Small-scale structures in planetary nebulae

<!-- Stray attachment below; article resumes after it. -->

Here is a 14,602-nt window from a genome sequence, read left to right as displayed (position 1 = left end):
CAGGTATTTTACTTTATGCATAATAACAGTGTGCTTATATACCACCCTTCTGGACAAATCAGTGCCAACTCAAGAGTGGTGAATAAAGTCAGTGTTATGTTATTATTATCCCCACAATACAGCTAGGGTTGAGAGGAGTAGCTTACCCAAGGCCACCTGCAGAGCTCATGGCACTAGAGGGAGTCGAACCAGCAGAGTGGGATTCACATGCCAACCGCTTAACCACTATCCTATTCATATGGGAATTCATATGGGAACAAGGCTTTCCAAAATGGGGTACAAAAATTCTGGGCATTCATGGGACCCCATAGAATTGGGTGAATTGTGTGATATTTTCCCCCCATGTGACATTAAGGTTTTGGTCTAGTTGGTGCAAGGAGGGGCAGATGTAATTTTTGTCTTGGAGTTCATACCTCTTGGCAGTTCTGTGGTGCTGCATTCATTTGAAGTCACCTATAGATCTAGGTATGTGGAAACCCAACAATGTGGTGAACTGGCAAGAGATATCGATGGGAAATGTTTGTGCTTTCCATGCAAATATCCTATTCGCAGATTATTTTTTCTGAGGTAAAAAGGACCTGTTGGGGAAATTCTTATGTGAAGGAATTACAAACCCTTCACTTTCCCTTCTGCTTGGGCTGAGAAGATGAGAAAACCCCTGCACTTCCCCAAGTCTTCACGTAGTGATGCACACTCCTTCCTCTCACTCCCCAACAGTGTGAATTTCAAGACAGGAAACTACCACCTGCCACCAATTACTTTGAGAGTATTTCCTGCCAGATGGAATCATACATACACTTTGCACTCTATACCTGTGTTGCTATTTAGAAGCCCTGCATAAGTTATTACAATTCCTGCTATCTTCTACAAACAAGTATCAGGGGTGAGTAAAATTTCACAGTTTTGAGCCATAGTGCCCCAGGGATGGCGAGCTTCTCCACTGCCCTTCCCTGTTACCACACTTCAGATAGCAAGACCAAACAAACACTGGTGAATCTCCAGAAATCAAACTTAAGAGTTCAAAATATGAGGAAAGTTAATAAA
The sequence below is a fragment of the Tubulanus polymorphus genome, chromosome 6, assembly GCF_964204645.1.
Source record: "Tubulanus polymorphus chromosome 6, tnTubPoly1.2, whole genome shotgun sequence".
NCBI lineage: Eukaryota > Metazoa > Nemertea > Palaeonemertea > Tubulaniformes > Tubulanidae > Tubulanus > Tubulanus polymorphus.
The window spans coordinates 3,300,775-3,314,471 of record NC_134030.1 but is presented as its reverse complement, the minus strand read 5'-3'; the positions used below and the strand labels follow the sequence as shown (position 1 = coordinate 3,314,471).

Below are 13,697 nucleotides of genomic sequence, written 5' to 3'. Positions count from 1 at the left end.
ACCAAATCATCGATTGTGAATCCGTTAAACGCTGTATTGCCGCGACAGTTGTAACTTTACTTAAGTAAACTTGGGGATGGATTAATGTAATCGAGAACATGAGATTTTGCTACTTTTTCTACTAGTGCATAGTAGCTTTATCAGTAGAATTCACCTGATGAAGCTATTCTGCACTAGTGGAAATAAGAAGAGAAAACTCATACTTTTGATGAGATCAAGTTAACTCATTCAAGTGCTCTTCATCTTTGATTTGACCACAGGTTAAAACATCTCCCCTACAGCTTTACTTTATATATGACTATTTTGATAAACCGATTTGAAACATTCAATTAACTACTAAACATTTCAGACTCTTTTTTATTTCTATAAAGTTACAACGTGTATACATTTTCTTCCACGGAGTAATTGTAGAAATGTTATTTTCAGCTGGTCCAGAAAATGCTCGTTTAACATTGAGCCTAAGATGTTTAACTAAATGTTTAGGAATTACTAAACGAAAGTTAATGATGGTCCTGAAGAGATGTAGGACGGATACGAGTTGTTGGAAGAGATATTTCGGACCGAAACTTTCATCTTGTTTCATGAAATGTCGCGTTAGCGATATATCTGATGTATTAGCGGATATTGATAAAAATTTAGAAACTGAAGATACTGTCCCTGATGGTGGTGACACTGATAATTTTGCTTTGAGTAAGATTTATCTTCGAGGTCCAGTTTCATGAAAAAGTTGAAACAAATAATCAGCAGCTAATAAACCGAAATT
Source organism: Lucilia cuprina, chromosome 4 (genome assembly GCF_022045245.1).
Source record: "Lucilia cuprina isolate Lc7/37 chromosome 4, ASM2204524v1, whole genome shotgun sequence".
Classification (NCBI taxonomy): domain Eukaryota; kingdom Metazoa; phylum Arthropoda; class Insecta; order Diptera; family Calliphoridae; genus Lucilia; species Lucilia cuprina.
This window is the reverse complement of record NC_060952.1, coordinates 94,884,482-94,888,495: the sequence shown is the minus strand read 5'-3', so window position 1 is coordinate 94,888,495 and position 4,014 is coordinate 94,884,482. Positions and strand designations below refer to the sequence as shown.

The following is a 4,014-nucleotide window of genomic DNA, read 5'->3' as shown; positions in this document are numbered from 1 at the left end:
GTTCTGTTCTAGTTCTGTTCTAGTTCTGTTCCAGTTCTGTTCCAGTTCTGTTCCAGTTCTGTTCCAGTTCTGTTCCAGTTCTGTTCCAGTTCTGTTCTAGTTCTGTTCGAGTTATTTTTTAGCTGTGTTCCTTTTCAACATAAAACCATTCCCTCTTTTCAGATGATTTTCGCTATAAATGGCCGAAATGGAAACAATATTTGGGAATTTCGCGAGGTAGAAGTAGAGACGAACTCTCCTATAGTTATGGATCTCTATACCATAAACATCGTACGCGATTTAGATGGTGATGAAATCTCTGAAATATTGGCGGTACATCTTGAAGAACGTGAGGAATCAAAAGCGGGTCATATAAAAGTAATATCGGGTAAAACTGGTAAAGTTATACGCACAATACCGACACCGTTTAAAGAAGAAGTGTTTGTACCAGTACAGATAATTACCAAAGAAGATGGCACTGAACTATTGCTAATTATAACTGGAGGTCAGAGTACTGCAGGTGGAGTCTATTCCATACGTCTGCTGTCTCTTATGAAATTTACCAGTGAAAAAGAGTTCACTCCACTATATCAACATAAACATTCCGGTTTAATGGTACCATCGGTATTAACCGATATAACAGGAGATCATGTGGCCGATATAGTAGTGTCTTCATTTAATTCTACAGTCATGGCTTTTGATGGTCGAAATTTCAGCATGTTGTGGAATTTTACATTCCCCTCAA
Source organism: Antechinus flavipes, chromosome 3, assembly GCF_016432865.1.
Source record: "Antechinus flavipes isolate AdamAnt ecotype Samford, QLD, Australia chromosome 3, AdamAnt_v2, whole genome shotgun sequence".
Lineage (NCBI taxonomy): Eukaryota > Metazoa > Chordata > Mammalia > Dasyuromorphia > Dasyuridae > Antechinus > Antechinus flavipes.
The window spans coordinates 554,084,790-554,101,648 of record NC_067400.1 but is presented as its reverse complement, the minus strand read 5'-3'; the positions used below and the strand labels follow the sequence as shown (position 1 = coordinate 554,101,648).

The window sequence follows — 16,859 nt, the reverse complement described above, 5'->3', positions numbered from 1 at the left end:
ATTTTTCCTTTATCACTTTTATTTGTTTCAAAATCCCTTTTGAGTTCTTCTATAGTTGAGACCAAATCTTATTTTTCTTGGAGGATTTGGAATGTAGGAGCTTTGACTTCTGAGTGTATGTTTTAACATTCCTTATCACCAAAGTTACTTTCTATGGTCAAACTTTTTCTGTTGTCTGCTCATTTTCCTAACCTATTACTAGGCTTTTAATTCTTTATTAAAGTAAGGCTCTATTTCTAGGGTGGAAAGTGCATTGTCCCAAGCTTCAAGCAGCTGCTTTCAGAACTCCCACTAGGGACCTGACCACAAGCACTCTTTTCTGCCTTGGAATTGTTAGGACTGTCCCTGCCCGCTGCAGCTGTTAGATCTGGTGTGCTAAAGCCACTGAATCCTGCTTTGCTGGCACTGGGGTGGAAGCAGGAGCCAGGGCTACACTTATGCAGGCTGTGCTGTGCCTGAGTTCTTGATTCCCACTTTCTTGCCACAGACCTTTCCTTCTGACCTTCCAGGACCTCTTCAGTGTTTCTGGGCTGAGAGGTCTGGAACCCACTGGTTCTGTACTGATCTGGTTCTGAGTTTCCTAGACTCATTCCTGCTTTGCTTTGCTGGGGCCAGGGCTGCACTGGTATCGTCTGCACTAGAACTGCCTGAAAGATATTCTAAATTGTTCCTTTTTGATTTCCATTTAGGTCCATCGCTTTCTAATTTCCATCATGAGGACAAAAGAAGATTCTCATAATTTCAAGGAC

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Two planetary nebulae (PNe) were studied in order to investigate small scale molecular structures in planetary nebulae, the survival of which affects the structure and composition of the interstellar medium (ISM) from which the next generation of stars is born. Molecular hydrogen (H[subscript 2]) was used a tracer for molecular emission and its excitation properties used as a probe of shock physics. Previous studies of several planetary nebulae have indicated a relationship between molecular hydrogen and cometary knots as a shielding mechanism allowing for continued survival and formation of the molecule. Our first PN studied, the Dumbbell nebula (NGC 6853), revealed not only H[subscript 2] bearing knots (similar to the Helix and Ring nebulae), but also regions of H[subscript 2] emission which were poorly sculpted or unstructured diffuse regions, unlike previously studied nebulae. The second PN, NGC 2392 has well documented cometary knots, however we find no detection of molecular hydrogen emission from the knots or otherwise making it an outlier among cometary knot bearing planetary nebulae. Both nebula studied in this research challenge current models of H[subscript 2] bearing small scale structures in PNe and indicate a need to expand our rather small sample of such objects so that we may begin to understand the processes behind H[subscript 2] formation, excitation, and its role in cometary knots of the PN as a whole.
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